Two reports released by the Centers for Disease Control and Prevention today (March 3) reveal the sleep habits of adults in the United States, including their increasing tendency to get fewer than seven hours a night, hurting their ability to concentrate and raising the risk of driving.
Residents of Hawaii have particular trouble sleeping well, according to the responses to one survey, and the CDC said more research on the matter is needed.
In one report, based on a survey of nearly 75,000 people in 2009, CDC researchers examined four unhealthy sleep behaviors: inadequate sleep, snoring, nodding off during the day and nodding off while driving.
Thirty-five percent reported getting fewer than seven hours of sleep on an average night, 48 percent reported snoring, 38 percent reported unintentionally falling asleep during the day sometime in the previous month, and nearly 5 percent said they'd nodded off while driving in the previous month.
The number of U.S. adults reporting that they get fewer than seven hours of sleep rose from 1985 to 2004, and that increase could be attributed to trends such as the increased use of technology and more people working night shifts, the CDC said.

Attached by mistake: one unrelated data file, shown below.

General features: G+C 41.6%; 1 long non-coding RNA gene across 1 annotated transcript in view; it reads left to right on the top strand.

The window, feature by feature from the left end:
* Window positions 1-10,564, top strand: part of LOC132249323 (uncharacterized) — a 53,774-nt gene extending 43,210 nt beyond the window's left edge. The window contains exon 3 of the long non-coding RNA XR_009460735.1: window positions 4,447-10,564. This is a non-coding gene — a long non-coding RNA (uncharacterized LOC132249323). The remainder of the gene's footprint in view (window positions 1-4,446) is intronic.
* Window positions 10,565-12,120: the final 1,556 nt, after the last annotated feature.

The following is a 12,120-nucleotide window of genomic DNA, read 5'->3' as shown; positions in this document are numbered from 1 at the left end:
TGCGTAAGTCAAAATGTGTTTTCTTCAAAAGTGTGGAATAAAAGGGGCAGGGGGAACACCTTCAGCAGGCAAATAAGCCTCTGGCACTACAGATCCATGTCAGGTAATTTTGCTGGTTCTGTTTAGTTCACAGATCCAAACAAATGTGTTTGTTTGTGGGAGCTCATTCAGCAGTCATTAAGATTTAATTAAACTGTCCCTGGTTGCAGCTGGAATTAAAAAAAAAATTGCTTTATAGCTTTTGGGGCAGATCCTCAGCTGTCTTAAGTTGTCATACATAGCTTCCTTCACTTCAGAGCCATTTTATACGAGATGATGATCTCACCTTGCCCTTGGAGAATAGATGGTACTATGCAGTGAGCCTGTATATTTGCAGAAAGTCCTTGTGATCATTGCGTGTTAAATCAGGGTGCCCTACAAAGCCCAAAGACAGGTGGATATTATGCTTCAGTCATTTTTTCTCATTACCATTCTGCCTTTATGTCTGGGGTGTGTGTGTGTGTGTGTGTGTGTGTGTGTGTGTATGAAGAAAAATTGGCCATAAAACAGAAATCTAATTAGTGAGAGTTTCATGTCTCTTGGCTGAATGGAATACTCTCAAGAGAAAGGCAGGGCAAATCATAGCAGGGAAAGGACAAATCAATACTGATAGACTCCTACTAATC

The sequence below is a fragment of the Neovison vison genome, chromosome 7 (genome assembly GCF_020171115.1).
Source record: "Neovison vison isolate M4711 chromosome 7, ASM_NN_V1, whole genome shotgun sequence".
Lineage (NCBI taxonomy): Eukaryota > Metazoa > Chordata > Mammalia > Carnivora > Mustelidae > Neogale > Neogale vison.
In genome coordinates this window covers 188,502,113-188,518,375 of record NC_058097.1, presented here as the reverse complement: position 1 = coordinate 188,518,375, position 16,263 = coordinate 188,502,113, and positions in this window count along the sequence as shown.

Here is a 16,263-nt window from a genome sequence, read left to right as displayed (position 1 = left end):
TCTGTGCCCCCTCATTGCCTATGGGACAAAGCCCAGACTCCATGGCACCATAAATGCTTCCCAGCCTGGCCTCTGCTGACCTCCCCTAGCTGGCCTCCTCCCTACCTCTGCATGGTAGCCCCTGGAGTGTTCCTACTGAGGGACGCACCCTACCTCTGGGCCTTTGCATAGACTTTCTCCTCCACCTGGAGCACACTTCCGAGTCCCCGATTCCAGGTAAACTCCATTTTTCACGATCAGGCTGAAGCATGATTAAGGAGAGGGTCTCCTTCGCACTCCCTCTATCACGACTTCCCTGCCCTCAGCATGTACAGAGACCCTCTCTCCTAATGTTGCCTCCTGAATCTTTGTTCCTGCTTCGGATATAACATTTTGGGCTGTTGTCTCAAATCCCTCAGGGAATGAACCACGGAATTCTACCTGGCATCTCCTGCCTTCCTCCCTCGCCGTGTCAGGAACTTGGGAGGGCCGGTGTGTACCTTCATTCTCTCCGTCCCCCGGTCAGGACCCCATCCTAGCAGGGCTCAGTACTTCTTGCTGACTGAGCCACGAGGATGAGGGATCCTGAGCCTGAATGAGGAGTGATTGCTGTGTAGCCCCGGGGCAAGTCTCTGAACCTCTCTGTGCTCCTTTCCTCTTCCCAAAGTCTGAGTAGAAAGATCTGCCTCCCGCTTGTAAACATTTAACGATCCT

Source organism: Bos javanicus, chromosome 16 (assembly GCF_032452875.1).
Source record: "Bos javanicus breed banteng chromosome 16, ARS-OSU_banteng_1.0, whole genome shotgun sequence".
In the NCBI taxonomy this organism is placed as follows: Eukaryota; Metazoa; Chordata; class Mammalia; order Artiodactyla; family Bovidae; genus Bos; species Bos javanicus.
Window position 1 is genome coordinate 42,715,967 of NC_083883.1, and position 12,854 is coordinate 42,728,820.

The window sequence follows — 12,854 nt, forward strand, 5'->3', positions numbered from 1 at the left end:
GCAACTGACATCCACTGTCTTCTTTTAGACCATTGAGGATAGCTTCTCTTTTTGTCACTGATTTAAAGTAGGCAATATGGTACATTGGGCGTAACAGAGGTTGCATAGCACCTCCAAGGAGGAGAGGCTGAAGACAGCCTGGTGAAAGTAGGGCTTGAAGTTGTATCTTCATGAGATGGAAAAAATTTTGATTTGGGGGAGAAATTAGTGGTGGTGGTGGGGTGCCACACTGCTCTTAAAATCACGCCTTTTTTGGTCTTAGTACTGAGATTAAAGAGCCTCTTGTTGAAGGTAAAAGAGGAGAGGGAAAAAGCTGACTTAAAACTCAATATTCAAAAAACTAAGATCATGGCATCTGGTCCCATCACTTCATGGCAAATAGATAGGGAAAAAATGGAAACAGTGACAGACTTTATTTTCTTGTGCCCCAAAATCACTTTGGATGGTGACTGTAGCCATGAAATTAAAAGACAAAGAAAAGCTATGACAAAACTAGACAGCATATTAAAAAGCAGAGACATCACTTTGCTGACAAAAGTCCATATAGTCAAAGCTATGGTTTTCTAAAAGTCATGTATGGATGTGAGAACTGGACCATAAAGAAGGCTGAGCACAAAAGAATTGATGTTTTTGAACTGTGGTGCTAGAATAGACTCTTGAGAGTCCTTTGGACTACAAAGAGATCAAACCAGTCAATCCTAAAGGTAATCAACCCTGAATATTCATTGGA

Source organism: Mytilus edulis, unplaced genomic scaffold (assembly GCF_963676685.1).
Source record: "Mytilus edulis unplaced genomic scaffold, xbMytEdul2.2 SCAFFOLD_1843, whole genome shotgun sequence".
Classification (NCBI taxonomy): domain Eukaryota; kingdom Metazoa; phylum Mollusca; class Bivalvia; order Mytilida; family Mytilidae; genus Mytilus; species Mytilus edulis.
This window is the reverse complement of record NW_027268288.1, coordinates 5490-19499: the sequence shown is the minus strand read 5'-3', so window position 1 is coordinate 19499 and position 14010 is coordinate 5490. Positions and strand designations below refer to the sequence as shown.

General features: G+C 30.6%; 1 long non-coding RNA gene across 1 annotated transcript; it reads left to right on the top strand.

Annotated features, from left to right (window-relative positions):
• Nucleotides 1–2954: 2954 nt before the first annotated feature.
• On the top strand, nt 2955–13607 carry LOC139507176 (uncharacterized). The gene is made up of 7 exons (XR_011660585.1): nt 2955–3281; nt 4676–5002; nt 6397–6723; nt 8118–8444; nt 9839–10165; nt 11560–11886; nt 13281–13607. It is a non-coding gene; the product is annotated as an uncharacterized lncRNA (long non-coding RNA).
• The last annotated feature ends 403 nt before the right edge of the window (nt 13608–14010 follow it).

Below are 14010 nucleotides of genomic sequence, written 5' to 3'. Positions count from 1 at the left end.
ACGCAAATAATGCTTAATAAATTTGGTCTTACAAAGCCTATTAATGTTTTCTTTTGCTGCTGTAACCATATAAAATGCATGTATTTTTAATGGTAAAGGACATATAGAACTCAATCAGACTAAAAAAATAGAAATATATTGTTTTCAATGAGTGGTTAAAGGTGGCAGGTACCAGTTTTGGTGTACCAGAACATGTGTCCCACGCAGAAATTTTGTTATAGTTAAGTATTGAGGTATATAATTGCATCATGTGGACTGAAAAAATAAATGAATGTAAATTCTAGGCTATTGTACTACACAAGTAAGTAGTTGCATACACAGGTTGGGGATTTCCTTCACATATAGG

Among people ages 25 to 54, nearly 40 percent reported getting fewer than seven hours of sleep. People over 65 were the least likely to say they got fewer than seven hours of sleep about 25 percent of them reported this.
About 46 percent of those currently unable to find work said they got fewer than seven hours of sleep, compared with 37 percent of employed people. And, of the 12 states in which adults were surveyed, Minnesota had the lowest rate (27 percent) of residents who got fewer than seven hours of sleep, while 45 percent of Hawaiians said the same.
In fact, Hawaiians had the highest prevalence of all of the unhealthy sleep behaviors.
The National Sleep Foundation suggests seven to nine hours of sleep per night for adults. Both shorter and longer durations can be worse for your health, the CDC said.
More than 56 percent of men reported snoring, while 40 percent of women did.
People ages 18 to 24 and those over 65 were the most likely to unintentionally fall asleep during the day about 44 percent of these groups reported nodding off.
And people ages 25 to 34 were the most likely to say they'd fallen asleep while driving sometime during the last month. Seven percent of them did, compared with just 2 percent of seniors, who were least likely to report this behavior. Nearly 6 percent of men said they'd done this, while 3